Coping with Anxiety by Sharing it

coping with anxiety I made my whole deal with anxiety a lot harder when I was younger by doing my best to hide it from the entire world. My method of coping with anxiety was to suffer all the symptoms in silence. When I was young and confused, I hid everything about my anxiety from everybody, even my family.

Which I suppose is what most people do. Even now, when I feel myself getting anxious or panicky in a trigger situation, I keep the feelings to myself for the most part, and silently work on changing my thoughts and so forth to make the symptoms go away. I do this while continuing to remain in the situation that is making me feel irrationally anxious.

But coping with anxiety by concealing the symptoms in public is not what I’m getting at. What I wanted to talk about today was when hiding anxiety symptoms or the fact that I have anxiety disorders is NOT a good idea. Specifically this is with the people who are closest to me in my life.

In my 20’s I shared an apartment with one of my best friends. We went through college together and were now living and working in New York City. We lived in a high-rise building on the 31st floor with a doorman. We both had good jobs. It was a very exciting and anxious time in my life.

Although Theresa knew a lot about me, I never told her about my panic disorder and the daily struggles I had with panic attacks throughout college. After about 6 months of living together in our small studio apartment, I started having panic attacks in the apartment. My instinct was to hide, but there is nowhere to go in a studio apartment. So I began to avoid her.

At the time, I was not properly medicated. I took prescription tranquilizers and drank a lot to take the edge off. I used ineffective tools for coping with anxiety and I was a mess all the way around. I would leave the apartment as soon as she came in to try to avoid having a panic attack. How hurtful that must have felt to Theresa, as I gave her no explanation for my disappearing acts.

I can’t remember quite what precipitated me telling Theresa about the real deal with me. I do remember I was at some emotional low point and I was crying.

She listened to me “admit” to her my “disability.” I remember feeling so ashamed and embarrassed. I thought she would be freaked out and disgusted with me.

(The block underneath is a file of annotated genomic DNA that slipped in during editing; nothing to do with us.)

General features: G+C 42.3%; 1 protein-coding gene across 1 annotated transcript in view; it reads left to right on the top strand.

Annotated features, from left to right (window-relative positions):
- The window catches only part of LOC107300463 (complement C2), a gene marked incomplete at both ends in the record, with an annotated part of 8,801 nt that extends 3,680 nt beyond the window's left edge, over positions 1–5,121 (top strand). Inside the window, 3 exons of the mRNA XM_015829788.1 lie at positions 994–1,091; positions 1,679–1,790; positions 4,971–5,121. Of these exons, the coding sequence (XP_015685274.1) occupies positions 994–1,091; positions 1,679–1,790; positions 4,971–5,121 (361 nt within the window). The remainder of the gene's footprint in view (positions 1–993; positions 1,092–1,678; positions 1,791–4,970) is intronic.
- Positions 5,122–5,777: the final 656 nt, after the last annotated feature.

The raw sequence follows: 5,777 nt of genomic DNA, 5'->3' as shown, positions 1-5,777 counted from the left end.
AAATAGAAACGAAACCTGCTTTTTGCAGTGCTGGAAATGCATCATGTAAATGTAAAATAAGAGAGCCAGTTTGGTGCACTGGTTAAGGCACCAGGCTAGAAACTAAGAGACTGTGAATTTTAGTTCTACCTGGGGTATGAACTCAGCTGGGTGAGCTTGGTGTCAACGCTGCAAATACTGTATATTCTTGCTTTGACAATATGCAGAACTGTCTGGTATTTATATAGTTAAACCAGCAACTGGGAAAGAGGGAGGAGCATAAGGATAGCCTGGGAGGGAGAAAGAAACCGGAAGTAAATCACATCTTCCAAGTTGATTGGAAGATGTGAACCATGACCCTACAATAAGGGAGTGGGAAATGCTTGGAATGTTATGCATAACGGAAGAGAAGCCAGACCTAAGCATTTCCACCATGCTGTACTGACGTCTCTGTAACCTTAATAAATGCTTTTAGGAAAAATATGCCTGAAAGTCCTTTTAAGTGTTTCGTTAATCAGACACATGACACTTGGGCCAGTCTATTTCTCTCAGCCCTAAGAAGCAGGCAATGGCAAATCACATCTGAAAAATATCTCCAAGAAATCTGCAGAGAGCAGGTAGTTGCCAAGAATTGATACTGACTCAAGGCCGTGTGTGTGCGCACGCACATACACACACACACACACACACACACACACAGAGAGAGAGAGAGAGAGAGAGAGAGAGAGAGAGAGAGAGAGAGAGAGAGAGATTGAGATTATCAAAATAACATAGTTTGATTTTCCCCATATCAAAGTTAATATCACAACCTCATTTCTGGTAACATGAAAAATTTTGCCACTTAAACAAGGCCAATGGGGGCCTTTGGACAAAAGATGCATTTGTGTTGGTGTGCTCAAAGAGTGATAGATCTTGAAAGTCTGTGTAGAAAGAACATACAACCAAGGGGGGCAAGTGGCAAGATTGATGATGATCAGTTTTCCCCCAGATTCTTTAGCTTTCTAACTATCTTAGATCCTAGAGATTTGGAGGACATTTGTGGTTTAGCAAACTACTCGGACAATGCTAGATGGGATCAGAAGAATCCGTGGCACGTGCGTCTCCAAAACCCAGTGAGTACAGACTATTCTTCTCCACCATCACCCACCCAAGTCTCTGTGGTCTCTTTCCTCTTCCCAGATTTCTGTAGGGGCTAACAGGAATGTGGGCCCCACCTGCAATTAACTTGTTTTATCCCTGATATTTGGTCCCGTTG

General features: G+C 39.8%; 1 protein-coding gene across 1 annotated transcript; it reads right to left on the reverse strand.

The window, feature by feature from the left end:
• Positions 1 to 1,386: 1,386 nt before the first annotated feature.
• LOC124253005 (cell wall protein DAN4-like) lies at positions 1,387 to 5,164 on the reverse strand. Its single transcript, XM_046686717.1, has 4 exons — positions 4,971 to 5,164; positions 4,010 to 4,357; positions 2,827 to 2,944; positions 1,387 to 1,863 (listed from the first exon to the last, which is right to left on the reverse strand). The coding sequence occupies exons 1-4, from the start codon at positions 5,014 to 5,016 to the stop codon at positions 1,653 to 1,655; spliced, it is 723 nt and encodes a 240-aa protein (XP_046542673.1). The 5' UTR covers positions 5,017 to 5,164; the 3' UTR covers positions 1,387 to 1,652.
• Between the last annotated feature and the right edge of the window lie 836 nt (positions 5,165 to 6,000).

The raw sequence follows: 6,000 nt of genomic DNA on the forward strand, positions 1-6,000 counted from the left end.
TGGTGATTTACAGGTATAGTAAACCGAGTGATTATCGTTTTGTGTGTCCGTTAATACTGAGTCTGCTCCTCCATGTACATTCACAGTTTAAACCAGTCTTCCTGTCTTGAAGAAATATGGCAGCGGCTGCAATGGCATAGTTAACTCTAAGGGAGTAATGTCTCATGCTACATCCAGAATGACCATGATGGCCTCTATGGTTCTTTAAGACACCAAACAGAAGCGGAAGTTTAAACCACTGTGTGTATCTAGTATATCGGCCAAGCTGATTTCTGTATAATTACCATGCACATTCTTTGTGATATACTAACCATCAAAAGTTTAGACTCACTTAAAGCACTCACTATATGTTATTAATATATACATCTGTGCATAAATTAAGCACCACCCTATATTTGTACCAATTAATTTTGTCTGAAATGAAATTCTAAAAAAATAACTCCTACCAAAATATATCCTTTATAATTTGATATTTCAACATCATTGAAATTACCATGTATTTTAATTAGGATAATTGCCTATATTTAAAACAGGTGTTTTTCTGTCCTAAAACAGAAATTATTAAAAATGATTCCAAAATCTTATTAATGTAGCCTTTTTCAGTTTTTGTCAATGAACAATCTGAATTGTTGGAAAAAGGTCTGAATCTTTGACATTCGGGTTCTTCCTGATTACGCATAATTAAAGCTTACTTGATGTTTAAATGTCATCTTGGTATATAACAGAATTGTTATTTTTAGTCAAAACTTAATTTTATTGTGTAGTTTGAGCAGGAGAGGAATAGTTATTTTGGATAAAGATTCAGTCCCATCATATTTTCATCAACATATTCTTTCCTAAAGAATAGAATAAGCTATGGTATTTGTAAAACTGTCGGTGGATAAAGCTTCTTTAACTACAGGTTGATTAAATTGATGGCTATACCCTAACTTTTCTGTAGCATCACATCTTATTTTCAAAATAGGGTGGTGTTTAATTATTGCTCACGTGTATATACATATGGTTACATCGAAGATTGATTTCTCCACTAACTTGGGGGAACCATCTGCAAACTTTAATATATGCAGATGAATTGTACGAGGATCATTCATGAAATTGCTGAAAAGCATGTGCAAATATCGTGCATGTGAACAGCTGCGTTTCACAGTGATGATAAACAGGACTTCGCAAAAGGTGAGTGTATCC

Her response was definitely not what I expected…

She was hurt. Theresa was smart and sensed for a long time that something was wrong. I remember she said something like, “Jill I don’t care what you think is wrong with you, I just want to know the real you.”

I have had such a limited capacity to accept the unconditional love of my friends over the years. It is something I continue to work on. One of my irrational thoughts about disclosing information about my anxiety disorders is that people will immediately reject me. This has never been the case.

For many years, I went to great lengths to hide the fact that I took medication for my panic disorder from my children. Today I can know my 14 year old doesn’t think it’s any big deal. I still haven’t really said anything “official” to my younger one, but that conversation will happen at the appropriate time.

I recently shared my history of panic disorder with 4 of my closest friends. Surprise surprise- no one really thought it was that big a deal.

I really implore you not to make the same mistakes I did and hide your anxiety from the people that love you. It’s important that people know “the real you,” in Theresa’s words. Having an anxiety disorder is nothing to be ashamed about. It just is what it is. There are good days and not so good days on the road to recovery. But when you accept yourself for who you are and entrust this with your loved ones, you no longer have to “pretend” to be someone you’re not.

Your family and loved ones can be your biggest allies when it comes to coping with anxiety. Let them.

It is an amazingly liberating feeling and I wish this for you.

I wish you peace,

Jill G.

ps.- Thankfully, there are a number of effective anxiety self help programs available to panic attack sufferers today. See which one is right for you. I recommend the Anxiety Self Help Road Map. Please get started today and reclaim your life from fear.  And share your program with the people that love you, too. Believe me, they want to support you.

Simple Anxiety Self Help Road Map

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This entry was posted in Agoraphobia, Generalized Anxiety Disorder, Obsessive Compulsive Disorder, Panic Attacks, Panic Disorder, Social Anxiety Disorder and tagged . Bookmark the permalink.

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